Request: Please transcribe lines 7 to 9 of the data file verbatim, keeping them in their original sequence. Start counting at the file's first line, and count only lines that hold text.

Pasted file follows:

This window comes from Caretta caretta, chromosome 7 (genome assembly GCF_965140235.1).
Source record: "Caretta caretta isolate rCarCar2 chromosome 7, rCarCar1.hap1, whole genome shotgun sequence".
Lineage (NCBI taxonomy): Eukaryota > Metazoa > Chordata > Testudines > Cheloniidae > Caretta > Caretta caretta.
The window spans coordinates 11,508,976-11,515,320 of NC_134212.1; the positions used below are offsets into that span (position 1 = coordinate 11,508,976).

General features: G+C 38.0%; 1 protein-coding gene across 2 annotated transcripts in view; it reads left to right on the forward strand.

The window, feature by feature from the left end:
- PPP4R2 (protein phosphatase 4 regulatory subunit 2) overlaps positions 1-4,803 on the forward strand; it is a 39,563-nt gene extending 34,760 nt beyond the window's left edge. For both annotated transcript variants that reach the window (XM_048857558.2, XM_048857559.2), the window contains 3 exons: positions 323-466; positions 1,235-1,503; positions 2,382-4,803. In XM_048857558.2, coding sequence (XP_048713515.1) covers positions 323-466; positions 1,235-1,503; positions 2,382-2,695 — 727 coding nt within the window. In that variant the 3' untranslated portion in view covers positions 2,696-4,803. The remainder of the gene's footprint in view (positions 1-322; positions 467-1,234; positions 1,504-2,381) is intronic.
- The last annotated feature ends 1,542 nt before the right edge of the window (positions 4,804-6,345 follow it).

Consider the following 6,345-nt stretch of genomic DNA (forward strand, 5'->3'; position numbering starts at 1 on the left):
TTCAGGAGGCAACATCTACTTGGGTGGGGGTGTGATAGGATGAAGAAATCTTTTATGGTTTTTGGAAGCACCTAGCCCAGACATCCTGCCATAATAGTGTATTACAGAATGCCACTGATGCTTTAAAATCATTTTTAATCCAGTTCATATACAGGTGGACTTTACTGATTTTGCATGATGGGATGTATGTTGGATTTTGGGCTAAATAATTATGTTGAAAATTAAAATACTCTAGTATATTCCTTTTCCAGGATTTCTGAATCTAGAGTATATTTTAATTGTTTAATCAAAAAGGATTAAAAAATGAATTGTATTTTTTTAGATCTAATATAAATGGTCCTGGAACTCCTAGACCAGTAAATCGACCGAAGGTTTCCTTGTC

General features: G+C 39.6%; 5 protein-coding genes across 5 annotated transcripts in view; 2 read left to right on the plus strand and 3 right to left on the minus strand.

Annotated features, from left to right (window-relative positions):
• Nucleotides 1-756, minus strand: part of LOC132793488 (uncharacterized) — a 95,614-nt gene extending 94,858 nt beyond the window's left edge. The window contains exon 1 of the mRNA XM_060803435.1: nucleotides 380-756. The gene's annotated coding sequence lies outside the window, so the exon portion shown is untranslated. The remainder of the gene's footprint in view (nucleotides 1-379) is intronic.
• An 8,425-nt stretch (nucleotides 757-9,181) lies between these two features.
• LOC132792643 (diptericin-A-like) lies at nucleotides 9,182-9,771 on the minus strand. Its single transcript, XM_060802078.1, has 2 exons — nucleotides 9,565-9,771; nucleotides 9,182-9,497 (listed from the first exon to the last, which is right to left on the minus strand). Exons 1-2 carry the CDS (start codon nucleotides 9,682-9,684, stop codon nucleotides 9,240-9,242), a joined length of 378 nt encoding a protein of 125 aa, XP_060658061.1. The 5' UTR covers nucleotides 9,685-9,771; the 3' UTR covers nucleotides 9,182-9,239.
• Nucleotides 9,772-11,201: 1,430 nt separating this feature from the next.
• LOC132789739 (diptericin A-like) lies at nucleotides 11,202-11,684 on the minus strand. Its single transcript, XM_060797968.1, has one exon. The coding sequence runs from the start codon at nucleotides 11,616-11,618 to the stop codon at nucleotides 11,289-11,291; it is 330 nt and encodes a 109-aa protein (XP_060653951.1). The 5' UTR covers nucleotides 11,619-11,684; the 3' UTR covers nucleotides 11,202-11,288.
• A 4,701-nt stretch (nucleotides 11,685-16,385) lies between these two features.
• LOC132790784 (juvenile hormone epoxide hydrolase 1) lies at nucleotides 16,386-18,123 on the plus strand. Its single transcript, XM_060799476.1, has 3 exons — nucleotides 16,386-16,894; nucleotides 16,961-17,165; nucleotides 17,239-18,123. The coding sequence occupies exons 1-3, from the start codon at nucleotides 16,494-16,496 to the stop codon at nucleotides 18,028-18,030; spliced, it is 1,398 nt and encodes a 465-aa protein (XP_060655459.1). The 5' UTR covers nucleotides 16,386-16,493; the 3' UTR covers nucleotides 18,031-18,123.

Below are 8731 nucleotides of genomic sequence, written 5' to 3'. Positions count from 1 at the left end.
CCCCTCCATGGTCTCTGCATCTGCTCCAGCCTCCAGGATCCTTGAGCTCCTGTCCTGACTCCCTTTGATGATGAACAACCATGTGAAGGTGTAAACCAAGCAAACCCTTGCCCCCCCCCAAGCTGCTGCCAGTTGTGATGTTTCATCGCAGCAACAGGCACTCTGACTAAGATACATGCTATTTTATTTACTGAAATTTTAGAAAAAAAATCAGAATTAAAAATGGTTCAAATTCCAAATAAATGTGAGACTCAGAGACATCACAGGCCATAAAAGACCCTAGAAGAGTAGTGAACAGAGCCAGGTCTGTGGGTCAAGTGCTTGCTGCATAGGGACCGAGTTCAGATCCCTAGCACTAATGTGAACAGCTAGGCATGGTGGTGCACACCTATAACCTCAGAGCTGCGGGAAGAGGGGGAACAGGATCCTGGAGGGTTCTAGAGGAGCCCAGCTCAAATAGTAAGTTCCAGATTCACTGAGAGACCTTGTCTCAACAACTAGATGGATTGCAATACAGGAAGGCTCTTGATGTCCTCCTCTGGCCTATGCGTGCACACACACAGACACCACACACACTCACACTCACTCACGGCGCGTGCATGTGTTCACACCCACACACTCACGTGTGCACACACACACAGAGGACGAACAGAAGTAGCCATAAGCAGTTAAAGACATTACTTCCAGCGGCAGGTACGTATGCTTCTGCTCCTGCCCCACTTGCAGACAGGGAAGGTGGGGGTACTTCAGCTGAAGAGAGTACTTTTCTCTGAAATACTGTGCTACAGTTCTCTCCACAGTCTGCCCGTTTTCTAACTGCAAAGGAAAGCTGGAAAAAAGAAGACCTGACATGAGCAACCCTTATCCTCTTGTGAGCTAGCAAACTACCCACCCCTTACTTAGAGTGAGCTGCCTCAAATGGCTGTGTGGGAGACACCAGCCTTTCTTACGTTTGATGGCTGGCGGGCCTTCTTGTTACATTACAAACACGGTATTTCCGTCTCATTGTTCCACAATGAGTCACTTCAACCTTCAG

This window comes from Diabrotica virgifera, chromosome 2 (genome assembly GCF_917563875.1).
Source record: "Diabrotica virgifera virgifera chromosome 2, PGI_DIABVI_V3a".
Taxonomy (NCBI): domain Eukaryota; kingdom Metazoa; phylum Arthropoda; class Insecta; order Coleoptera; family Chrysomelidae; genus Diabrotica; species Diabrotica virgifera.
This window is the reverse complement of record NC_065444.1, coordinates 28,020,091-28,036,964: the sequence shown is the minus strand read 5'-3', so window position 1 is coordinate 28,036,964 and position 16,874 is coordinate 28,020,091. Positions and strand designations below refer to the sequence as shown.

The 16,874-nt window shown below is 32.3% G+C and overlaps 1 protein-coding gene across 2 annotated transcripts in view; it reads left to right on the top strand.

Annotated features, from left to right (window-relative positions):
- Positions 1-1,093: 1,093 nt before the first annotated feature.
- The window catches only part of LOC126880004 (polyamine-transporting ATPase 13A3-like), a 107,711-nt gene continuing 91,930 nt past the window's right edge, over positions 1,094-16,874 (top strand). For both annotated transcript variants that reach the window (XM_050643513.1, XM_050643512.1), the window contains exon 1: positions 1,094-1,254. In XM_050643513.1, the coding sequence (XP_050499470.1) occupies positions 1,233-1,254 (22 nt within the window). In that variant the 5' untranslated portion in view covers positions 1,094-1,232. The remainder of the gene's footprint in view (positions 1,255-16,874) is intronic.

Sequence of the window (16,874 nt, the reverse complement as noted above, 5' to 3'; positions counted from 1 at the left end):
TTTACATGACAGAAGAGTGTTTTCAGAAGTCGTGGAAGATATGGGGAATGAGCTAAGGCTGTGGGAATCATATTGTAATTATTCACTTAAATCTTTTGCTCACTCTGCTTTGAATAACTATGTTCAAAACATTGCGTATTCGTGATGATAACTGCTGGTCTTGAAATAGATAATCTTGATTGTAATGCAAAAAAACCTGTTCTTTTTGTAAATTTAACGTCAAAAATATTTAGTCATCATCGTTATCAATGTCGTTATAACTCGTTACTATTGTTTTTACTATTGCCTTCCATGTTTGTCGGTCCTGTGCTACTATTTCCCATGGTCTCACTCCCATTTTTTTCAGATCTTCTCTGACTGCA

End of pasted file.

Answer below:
- PPP4R2 (protein phosphatase 4 regulatory subunit 2) overlaps positions 1-4,803 on the forward strand; it is a 39,563-nt gene extending 34,760 nt beyond the window's left edge. For both annotated transcript variants that reach the window (XM_048857558.2, XM_048857559.2), the window contains 3 exons: positions 323-466; positions 1,235-1,503; positions 2,382-4,803. In XM_048857558.2, coding sequence (XP_048713515.1) covers positions 323-466; positions 1,235-1,503; positions 2,382-2,695 — 727 coding nt within the window. In that variant the 3' untranslated portion in view covers positions 2,696-4,803. The remainder of the gene's footprint in view (positions 1-322; positions 467-1,234; positions 1,504-2,381) is intronic.
- The last annotated feature ends 1,542 nt before the right edge of the window (positions 4,804-6,345 follow it).

Consider the following 6,345-nt stretch of genomic DNA (forward strand, 5'->3'; position numbering starts at 1 on the left):